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1987

In light of recent comments made by both living former Federal Reserve Chairmen, I thought it appropriate to look back 22 years to the succession from Volcker to Greenspan.  What follows is a blurb from a New York Times article circa 1987, which highlights the appointment of Alan Greenspan as Chairman of the Federal Reserve Board of Governors and the failure to re-appoint Paul Volcker.

I have bolded the key points and follow the blurb with comments and links to the rest of the article as well as to Volcker and Greenspan’s recent remarks:

President Reagan brought to a close today Paul A. Volcker’s stewardship as one of the most powerful economic policymakers in the nation’s history, nominating Alan Greenspan to succeed him as chairman of the Federal Reserve Board.

Economists and other analysts said Mr. Greenspan, in taking a job that is sometimes described as the second most influential in the nation, was unlikely to pursue a policy markedly different from Mr. Volcker’s.

Mr. Greenspan shares the free-market views of the White House and has long been an important presence both in Washington and the Wall Street community. Still, the news stunned the financial markets, which had come to regard a third term for Mr. Volcker as highly probable. Bonds finished with one of the biggest losses on record, and the dollar tumbled.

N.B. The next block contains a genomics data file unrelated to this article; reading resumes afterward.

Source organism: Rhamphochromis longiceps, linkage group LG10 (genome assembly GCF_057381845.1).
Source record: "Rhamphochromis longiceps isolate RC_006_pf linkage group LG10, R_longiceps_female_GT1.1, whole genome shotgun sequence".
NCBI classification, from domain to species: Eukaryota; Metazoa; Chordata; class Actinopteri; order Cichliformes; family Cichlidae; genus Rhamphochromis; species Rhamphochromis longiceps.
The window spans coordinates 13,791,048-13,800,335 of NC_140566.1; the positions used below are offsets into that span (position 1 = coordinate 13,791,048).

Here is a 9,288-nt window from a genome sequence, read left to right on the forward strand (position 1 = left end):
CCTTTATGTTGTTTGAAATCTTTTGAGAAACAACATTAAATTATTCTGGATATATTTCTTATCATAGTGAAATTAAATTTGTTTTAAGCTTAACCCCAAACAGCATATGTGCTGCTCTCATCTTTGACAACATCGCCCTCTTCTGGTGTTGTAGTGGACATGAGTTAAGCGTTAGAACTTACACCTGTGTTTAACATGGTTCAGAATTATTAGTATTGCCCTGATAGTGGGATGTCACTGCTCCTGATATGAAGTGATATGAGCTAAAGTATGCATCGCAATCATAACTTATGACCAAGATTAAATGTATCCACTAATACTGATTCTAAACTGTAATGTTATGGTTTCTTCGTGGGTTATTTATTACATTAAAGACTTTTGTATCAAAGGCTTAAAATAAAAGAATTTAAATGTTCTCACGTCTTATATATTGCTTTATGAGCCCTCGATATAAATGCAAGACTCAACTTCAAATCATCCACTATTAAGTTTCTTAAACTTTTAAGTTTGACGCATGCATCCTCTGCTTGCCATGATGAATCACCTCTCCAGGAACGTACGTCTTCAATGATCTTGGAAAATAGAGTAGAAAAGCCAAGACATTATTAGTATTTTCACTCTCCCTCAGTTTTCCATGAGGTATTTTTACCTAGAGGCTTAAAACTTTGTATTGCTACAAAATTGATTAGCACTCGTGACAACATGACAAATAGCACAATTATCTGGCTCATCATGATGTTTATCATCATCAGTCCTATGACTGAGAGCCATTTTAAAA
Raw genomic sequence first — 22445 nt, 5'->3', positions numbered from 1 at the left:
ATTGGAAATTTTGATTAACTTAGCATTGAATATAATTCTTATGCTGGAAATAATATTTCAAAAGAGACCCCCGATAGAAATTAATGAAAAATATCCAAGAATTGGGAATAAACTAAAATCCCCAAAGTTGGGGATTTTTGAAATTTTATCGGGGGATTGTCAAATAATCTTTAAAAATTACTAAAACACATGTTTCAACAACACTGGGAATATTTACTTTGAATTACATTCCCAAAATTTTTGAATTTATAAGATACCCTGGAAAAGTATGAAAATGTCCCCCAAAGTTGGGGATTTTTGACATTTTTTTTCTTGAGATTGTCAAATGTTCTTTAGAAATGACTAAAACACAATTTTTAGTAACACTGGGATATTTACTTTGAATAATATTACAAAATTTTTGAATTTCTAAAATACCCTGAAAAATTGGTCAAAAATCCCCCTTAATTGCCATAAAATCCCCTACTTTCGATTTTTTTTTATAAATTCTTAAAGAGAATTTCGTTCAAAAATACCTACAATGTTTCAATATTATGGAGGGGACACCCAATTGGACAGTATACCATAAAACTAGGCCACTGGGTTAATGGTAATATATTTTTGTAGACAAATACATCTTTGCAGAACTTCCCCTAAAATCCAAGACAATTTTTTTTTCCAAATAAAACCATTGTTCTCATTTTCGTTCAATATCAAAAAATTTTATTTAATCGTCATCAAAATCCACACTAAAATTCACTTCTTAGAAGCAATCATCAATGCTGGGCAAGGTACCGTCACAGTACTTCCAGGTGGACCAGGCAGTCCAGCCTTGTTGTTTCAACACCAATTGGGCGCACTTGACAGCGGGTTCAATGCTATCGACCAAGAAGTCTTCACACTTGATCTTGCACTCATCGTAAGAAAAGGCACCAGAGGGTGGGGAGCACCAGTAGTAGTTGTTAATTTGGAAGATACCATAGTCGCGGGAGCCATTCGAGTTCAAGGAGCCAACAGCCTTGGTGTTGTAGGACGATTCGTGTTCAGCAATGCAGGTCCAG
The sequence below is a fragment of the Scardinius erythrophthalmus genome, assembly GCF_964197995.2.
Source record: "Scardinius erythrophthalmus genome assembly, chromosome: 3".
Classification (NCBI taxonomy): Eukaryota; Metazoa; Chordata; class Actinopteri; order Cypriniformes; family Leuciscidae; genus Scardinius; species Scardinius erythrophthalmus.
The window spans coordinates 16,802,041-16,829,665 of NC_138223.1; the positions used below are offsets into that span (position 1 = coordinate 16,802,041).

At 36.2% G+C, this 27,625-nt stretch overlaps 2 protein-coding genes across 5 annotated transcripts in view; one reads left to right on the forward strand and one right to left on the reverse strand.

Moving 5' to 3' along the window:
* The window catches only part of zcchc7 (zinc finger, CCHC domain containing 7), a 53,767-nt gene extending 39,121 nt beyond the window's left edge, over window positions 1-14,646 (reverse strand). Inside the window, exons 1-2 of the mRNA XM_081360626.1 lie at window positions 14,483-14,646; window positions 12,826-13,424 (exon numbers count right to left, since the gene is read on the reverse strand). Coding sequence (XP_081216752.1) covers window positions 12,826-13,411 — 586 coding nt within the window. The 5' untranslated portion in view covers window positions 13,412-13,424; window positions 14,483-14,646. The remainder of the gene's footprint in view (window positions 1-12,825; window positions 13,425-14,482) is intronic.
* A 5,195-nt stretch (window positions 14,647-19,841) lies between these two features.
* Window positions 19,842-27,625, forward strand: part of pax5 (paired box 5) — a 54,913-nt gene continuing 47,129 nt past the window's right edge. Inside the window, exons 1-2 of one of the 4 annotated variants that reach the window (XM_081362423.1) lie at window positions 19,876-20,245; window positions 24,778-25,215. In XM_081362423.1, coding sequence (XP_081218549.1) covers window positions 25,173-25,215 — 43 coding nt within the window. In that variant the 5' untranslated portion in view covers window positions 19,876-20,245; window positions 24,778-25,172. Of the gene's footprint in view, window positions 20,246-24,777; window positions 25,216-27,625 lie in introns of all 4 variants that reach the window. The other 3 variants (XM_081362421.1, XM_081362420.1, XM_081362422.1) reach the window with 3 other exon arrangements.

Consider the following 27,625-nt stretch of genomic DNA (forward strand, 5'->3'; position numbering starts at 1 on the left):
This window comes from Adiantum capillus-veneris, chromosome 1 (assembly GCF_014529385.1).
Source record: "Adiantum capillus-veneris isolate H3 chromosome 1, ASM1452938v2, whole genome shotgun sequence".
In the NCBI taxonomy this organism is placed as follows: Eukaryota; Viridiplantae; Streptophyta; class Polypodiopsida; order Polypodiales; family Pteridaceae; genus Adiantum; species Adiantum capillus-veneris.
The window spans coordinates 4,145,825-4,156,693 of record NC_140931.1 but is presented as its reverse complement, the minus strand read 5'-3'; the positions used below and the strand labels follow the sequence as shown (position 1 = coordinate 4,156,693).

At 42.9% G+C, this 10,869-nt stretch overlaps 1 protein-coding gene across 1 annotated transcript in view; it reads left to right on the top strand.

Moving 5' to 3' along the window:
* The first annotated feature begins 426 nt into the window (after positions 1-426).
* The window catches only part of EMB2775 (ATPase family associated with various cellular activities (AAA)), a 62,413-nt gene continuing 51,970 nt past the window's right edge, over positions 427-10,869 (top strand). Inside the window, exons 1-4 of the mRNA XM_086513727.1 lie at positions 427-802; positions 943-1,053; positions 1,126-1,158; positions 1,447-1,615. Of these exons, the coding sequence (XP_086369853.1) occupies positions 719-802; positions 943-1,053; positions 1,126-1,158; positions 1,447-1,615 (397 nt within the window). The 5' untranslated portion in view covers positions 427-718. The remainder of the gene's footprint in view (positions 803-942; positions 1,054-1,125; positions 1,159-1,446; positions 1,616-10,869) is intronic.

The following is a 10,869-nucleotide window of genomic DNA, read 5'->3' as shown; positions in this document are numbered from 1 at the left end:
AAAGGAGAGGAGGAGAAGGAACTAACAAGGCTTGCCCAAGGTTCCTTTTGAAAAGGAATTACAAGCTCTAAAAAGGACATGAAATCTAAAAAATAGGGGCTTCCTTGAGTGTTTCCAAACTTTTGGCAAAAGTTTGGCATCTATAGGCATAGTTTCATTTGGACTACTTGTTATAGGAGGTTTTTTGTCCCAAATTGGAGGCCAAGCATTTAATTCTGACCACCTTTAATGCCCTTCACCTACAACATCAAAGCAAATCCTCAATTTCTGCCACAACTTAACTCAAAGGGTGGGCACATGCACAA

Efforts Seen as Minimal

The President’s selection of Mr. Greenspan followed a letter from Mr. Volcker saying he did not wish to be reappointed after eight years in the job. But it appeared that White House efforts to persuade Mr. Volcker to remain were minimal.

It is understood that Mr. Volcker would have accepted a reappointment to the post if the President himself had urged him to do so. But no such effort was made.

It was also understood that Mr. Volcker felt that the Administration was looking for a way to avoid an outright rejection and that it asked him to meet with Howard H. Baker Jr., the President’s chief of staff, who was said to have made no serious attempt to urge him to remain.

‘Reluctance and Regret’

President Reagan, in a short appearance at the White House briefing room, said he had accepted Mr. Volcker’s decision ”with great reluctance and regret” and Treasury Secretary James A. Baker 3d said later that someone ”at my level” had urged Mr. Volcker to ”give some reconsideration” to his inclination to leave.

”After eight years as chairman, a natural time has now come for me to return to private life as soon as reasonably convenient and consistent with an orderly transition,” Mr. Volcker said in a letter he carried to the White House Monday afternoon for a meeting with the President. ”Consequently I do not desire reappointment.”

Mr. Volcker, who recently denied reports that he had turned down the presidency of Princeton University, said today he had ”not the vaguest idea” about his future employment.